Nic Alegre filed this journal entry with POWDER in late July:

In Chile, wheat bread is pussy bread. At least that’s what many of the 20-something skiers who call La Parva their home resort will tell you. I landed in Santiago July 17, and have come to find that the Piscola-hooked Chilean ski scene is small, closely knit, and very, very good.

People here rarely like to be alone. Most nights, you can find talented big mountain skiers Vicente Sutil, Sebastian Vignau, and Raimundo De Andraca gathered around a table in a room with no television awaiting freshly grilled beef to dip in American Sauce—a mixture of ketchup, mayonnaise and mustard that you probably won’t find anywhere in America. I have been embraced by this culture completely, and thanks to my Chilean family who I became connected with in North Lake Tahoe — De Andraca — I have been given a view of Chilean ski lifestyle that is rare and lasting.

I am not a visitor here, I am not an Eye of the Condor contestant – I am here on a much more culturally and personally significant level because of the generosity — and curiosity — of the beautiful Chilean people.

The road south from Santiago is straight. Not sort of straight — very straight. Ten hours until you arrive in the Lake Region of Southern Chile that is intense, raw and magnificent. We spent five days in Panguipulli — a town that rests in the shadow of three volcanos and sees most of its traffic in the summer months. The terrain is untapped and endless, and with enough snow, “Mocho” turns into a big mountain heaven. Unfortunately for our crew, the conditions failed to cooperate. And so our windy, visually staggering hike to the top turned into an adventurous scouting mission.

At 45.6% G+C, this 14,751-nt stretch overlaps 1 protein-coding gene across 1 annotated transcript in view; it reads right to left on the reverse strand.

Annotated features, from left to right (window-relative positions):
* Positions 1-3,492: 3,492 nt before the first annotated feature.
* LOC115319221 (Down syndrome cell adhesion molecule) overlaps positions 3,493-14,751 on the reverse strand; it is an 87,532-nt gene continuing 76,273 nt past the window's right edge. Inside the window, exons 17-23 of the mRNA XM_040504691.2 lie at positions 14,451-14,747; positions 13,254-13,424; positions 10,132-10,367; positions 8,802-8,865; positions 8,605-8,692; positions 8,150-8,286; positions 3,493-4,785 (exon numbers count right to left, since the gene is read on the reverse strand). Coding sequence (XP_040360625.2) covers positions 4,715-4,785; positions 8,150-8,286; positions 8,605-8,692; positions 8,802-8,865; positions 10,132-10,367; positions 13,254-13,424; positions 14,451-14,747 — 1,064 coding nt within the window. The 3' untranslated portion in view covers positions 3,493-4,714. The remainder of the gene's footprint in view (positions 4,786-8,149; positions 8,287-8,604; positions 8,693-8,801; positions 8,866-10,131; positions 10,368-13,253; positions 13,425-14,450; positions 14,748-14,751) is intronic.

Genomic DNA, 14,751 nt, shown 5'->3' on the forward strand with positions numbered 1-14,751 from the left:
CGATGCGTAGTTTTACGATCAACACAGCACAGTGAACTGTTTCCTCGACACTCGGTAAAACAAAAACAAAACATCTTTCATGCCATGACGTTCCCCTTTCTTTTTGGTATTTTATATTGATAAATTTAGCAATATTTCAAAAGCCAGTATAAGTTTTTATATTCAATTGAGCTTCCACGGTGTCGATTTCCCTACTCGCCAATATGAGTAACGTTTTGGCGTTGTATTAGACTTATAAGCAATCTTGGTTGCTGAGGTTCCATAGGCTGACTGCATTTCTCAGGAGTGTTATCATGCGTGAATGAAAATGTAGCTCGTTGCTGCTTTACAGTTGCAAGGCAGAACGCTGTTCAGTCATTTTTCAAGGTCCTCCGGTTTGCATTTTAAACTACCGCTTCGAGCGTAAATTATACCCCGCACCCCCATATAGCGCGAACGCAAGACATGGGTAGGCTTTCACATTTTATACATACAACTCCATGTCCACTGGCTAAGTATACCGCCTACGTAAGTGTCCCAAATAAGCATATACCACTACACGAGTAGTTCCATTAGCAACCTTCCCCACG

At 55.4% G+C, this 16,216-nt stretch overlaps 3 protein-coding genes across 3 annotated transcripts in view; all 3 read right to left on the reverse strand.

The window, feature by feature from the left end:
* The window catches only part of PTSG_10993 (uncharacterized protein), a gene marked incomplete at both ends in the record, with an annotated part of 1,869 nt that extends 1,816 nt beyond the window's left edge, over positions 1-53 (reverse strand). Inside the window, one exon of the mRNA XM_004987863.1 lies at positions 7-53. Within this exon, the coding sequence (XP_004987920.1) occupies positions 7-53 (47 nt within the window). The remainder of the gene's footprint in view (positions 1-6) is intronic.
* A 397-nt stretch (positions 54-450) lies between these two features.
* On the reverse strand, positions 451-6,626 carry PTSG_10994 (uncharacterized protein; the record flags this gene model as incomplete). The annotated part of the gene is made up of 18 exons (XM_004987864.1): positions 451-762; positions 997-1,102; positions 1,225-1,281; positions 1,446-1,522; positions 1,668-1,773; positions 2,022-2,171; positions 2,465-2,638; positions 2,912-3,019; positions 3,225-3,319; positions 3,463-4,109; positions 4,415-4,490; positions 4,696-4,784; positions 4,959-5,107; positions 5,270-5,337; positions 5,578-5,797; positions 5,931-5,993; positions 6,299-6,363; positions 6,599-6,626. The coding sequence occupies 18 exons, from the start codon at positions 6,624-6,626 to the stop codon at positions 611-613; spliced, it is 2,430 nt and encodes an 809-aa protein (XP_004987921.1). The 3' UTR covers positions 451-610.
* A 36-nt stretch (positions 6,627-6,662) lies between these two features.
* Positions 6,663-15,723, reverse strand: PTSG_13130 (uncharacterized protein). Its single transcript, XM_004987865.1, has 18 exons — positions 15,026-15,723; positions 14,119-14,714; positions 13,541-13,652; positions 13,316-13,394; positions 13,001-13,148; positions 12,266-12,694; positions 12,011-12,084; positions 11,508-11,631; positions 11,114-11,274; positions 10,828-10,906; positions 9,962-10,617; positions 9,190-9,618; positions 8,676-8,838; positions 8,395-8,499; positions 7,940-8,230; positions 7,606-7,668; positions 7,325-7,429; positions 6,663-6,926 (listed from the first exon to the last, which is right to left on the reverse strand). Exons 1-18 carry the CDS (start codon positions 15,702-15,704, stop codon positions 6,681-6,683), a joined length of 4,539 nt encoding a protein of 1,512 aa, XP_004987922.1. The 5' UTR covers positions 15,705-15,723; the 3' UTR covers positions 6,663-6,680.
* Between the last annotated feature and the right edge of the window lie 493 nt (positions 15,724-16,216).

Once it started dumping in La Parva we jetted back north to take advantage. If there was ever a picturesque ski town, La Parva is it. The wild-west feel is gratifying to any skier who enjoys the sense of being out there — of getting lost. To watch Raimundo, Vicente, and Sebastian push their limits here and give their lives direction through their skis is to really witness focus and dedication. The Andes are bold, and they’ve shaped these three lifelong friends into hardened athletes capable of maintaining control in one of the most intimidating environments in the world.